Coin Rotation Paradox

The coin rotation paradox is a famous math problem with an unintuitive solution:

If you roll a coin around the edge of another coin of the same size, from an external perspective, how many rotations does the coin make by the time it returns to its original position?

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Boy or Girl Paradox

The “boy or girl paradox” is a well-known brain teaser by famous puzzle-maker Martin Gardner. It’s popularly considered a “paradox” because (1) it has a highly unintuitive solution, and (2) its ambiguous wording meant either of two solutions could be valid solutions.

This is a rewording of that brain teaser to eliminate some ambiguity from that original question:

Out of all families with exactly two children, we randomly pick one family that has at least one boy. What is the probability that both children in this family are boys?

Assume only for the purposes of this puzzle that a child can only be a boy or a girl, and that either possibility is equally likely.

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Two Envelopes Paradox

The two envelopes paradox is a famous brain teaser of sorts, and not a true paradox. The problem is generally posed like this:

You are given a choice between two identical envelopes. One envelope contains some amount of money, and the other contains twice that amount of money. There is no way to distinguish between the two. However, when you choose one of the envelopes, before opening it, you are given the option of switching to the other envelope. Should you switch?

Why is this sometimes called a paradox? Well, if you choose to switch, you have a 50% chance of doubling your money, and a 50% chance of halving your money. If the amount of money in the envelope you initially chose is M, this reasoning suggests the expected amount in the other envelope is (2M + 0.5M) / 2 = 1.25M. This is more than M, so you should always switch.

But that would suggest once you’ve switched, you’re in the same position you were before you switched, so you should switch again. What is the problem with this reasoning?

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The Monty Hall Problem Explained

The Monty Hall Problem

You are on a game show in which there are three identical doors, one with a car behind it and two with goats behind them. You must pick one door, and you win if that door has the car behind it.

After you pick a door, the host of the game show always opens a door you didn’t choose that has a goat behind it. This leaves the door you chose and one other remaining door, and you are given the option to switch your choice to the other remaining door.

Should you switch or should you stick to your original choice? What chance of winning would that give you?

The History

The Monty Hall Problem is a classic probability puzzle, named for its similarity to the game show “Let’s Make a Deal”, which was hosted by Monty Hall. The problem was made famous when Marilyn vos Savant answered it correctly in her column in a popular magazine, and thousands of readers wrote letters to the magazine arguing her solution was wrong!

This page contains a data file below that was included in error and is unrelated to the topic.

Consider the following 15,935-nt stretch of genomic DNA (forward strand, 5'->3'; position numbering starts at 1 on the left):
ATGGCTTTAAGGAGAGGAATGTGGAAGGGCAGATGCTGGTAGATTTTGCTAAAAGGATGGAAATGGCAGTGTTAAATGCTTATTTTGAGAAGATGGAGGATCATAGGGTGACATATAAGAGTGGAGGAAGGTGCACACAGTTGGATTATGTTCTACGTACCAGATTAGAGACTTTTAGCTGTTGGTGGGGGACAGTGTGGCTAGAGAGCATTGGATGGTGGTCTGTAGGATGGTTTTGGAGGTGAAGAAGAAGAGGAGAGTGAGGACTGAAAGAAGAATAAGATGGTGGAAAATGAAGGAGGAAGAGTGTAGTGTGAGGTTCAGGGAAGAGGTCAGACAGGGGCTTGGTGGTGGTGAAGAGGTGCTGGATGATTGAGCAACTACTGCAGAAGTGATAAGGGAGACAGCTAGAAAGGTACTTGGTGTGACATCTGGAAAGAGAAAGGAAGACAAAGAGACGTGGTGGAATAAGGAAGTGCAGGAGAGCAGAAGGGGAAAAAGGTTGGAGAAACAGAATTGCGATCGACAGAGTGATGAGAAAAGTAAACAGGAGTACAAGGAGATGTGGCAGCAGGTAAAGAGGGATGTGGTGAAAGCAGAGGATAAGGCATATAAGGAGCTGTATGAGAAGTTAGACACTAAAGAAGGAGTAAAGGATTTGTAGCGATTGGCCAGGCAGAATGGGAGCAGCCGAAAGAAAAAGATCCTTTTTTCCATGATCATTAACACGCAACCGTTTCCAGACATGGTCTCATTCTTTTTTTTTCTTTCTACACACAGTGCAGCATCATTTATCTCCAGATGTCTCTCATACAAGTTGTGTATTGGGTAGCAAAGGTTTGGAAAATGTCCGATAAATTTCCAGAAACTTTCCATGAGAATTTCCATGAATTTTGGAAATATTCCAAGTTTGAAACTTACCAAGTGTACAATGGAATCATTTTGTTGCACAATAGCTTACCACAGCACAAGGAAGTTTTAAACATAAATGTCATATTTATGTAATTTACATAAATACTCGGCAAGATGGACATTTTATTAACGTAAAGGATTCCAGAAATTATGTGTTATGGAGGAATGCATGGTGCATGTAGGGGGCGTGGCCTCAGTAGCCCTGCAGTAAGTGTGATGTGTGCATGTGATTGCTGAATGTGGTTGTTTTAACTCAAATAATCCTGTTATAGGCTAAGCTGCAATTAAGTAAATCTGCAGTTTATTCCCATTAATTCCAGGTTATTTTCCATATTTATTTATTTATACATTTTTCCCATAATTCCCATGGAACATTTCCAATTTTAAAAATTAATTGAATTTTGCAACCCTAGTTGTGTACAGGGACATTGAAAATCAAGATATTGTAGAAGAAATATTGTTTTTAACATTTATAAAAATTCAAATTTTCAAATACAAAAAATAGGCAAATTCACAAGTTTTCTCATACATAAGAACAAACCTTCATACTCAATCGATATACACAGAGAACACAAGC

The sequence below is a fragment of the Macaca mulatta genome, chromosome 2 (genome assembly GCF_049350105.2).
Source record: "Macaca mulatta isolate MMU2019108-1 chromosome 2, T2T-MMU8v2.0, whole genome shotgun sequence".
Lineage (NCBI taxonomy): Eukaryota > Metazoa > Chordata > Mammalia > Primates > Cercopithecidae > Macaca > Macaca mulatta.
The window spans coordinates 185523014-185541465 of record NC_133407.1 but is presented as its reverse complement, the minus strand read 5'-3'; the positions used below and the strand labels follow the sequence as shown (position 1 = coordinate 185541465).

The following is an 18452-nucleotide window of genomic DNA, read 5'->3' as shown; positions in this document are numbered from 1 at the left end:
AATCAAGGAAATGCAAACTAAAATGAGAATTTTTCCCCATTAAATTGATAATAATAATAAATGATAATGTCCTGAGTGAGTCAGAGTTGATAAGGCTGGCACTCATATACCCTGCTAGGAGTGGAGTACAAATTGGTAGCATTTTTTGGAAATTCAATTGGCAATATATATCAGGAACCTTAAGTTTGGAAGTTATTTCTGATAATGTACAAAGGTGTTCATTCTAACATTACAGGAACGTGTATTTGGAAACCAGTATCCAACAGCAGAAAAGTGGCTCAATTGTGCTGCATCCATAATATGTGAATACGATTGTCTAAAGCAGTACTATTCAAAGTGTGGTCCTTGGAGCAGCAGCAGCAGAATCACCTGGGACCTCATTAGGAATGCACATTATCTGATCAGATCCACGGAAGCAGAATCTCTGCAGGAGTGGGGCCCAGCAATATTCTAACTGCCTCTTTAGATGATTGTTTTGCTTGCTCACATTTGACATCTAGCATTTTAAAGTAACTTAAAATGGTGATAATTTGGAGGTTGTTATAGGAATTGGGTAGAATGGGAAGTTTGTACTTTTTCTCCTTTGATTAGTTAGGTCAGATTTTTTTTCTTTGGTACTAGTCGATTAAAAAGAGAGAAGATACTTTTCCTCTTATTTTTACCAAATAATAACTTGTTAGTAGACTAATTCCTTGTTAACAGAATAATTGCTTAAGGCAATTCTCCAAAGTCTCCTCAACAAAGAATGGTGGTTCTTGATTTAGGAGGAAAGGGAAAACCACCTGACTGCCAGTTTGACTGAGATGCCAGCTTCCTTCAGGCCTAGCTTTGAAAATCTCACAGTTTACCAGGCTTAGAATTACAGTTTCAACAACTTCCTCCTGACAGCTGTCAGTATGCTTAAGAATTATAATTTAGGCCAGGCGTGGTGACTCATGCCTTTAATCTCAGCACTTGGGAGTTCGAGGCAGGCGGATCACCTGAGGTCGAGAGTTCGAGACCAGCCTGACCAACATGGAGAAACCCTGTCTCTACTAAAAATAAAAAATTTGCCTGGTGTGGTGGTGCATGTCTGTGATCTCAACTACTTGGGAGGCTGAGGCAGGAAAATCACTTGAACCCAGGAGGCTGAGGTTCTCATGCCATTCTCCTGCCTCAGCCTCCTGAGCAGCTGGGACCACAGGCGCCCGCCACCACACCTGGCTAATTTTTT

The solution can be counter-intuitive, so give it some thought and then scroll down to see the Monty Hall Problem explained.

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Berkson’s Paradox

Berkson’s Paradox is a counterintuitive or unexpected trend observed in a sample due to a particular type of selection bias. This bias arises when the sample is selected based on the combination of two characteristics.

Also known as Berkson’s bias or collider bias, Berkson’s Paradox pertains to situations where a group is selected based on the combination of two characteristics and results in some false observation of correlation between the two characteristics – the correlation might be observed in the sample only because those without those two characteristics were not selected to be in the group in the first place.

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Base Rate Fallacy

What is the Base Rate Fallacy?

In simple terms, it’s a common error we make in assessing likelihoods due to (a) over-emphasizing the rate of something within a group and (b) under-emphasizing how common that group is in the first place (i.e., the base rate).

For example, let’s say you see a chess set in a building with 1 avid chess player and 1000 other people. You might assume it belongs to the chess player, even though it’s more likely to belong to one of the others because there are so many of them – if only 1% of regular people own chess sets, there would likely be ~10 of them in a group of 1000, outnumbering the 1 chess player.

Sometimes also referred to as Base Rate Bias or Base Rate Neglect, this is a cognitive bias arising from the tendency to place too much emphasis on event-specific information, at the expense of relevant base rate information. Often this results in a sense of probabilities or rates that are very far from reality!

To understand what this means, let’s look at a few more examples:

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